El Salvador - Country Commercial Guide
Trade Barriers
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There are some trade barriers affecting the import of goods and services to El Salvador. For services, notaries must be Salvadoran, and architects must be licensed locally.

Rice is subject to import quota systems and 40% duties. Rice millers are required to buy rice locally but when there is insufficient local supply, the Ministry of Agriculture allows imports under the quota without duties, and after the import quota has been exhausted, rough or milled rice can be imported subject to a 40% duty. Tariffs for rice will be eliminated at the 18-year mark (2024), except in Costa Rica and the Dominican Republic.

The Salvadoran Government requires that rice shipments be fumigated at importers’ cost unless they are accompanied by a U.S. Department of Agriculture (USDA) certificate stating that the rice is free of Tilletia Barclayana. However, since no chemical treatment is practical and effective against this plant pathogen, USDA cannot issue these certificates. El Salvador failed to notify the WTO under CAFTA-DR on the application of sanitary and phytosanitary (SPS) measures when it imposed this requirement. The CAFTA-DR chapter on SPS measures further states that the signatory countries accept each other’s mechanisms for inspection.

In 2013 and 2014, the Salvadoran Legislative Assembly passed decrees allowing the government to purchase local maize and bean seeds without adhering to the Salvadoran Public Procurement Law (LACAP) and CAFTA-DR Chapter 9 government procurement commitments. In 2015, the Ministry of Agriculture reviewed its seed giveaway program to comply with CAFTA-DR and the Terms of Reference for purchasing maize seeds were updated to accommodate non-local providers. According to the “Special and Transitory Disposals to Promote the Production of Basic Grains” decree, a committee will review all tenders and make recommendations to the Ministry of Agriculture (MAG) responsible for the final resolution. Currently, MAG continues to draft technical specifications only met by local seeds and continues to purchase from local providers.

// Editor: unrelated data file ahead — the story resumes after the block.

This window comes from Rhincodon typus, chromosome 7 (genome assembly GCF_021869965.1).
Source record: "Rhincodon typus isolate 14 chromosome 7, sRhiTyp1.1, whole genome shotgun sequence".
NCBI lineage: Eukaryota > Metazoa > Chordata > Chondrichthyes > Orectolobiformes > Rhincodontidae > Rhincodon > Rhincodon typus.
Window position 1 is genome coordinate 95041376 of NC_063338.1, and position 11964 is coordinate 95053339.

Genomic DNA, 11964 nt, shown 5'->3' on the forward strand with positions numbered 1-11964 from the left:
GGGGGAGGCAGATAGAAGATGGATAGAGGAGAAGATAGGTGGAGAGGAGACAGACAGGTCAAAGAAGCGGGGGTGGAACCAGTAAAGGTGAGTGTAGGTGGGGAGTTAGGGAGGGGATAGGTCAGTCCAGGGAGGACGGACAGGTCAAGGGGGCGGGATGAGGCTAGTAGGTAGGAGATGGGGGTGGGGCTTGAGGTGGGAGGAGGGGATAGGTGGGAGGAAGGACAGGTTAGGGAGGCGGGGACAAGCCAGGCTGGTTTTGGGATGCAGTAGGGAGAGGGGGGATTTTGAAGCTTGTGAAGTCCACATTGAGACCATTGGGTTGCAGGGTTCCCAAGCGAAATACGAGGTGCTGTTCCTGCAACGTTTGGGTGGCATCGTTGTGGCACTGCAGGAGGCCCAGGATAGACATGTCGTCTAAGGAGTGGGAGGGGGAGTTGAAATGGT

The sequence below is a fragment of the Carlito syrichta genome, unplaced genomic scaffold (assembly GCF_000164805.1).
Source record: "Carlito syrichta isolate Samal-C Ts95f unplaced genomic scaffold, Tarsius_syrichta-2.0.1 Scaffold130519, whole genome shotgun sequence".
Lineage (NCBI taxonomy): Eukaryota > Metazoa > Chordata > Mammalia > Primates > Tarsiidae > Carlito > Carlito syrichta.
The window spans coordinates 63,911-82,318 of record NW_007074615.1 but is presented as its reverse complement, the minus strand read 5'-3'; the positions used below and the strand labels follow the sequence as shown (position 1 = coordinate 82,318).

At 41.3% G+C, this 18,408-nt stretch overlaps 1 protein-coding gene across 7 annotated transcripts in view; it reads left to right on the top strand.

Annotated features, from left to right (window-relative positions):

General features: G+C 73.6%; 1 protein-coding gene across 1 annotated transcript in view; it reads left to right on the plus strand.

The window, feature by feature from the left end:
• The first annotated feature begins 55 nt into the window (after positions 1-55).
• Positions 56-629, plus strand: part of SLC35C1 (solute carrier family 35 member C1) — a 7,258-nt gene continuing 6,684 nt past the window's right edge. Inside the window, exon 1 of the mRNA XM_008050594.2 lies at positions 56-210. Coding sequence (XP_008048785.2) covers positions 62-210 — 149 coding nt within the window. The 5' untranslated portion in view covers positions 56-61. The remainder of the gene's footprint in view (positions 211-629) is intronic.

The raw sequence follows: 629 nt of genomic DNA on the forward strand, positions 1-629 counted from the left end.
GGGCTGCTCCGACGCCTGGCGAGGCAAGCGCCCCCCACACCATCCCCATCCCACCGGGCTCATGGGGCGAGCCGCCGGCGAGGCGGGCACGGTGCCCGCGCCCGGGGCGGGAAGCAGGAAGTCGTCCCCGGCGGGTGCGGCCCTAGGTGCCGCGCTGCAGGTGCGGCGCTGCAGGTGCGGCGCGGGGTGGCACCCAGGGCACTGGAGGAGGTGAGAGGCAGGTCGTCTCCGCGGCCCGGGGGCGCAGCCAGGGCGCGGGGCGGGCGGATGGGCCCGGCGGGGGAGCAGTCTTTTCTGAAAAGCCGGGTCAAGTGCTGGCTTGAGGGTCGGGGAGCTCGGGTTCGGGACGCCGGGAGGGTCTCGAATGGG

In 2018, the Ministry of Agriculture began accepting the National Oceanic and Atmospheric Administration (NOAA) Seafood Inspection Program (SIP) certificates for grown and raised U.S. seafood. However, the Ministry of Agriculture continues to refuse acceptance of the National Oceanic and Atmospheric Administration Seafood Inspection Program certificates for products sourced from foreign locations. 

On August 17, 2021, the Legislative Assembly passed amendments to the Credit History Law. The amendments maintain data localization requirements mandating credit bureaus and economic agents that report on credit history to store data and its backup exclusively in El Salvador and grant unrestricted access to the Central Bank and the Superintendence of the Financial System.

On October 26, 2021, El Salvador’s legislature enacted the Creation Law of the Energy, Hydrocarbons, and Mines General Directorate (DGEHM); which started operating in November 2022. The General Directorate is responsible for dictating the national energy policy and proposing amendments to energy legislation and by-laws, as well as implementing the energy policy. To date, the President of the state-owned power company (CEL) serves as the Director General of the new entity. Industry stakeholders are concerned about the potential conflict of interest that would result from CEL making energy policy and participating in the sector as state owned enterprise.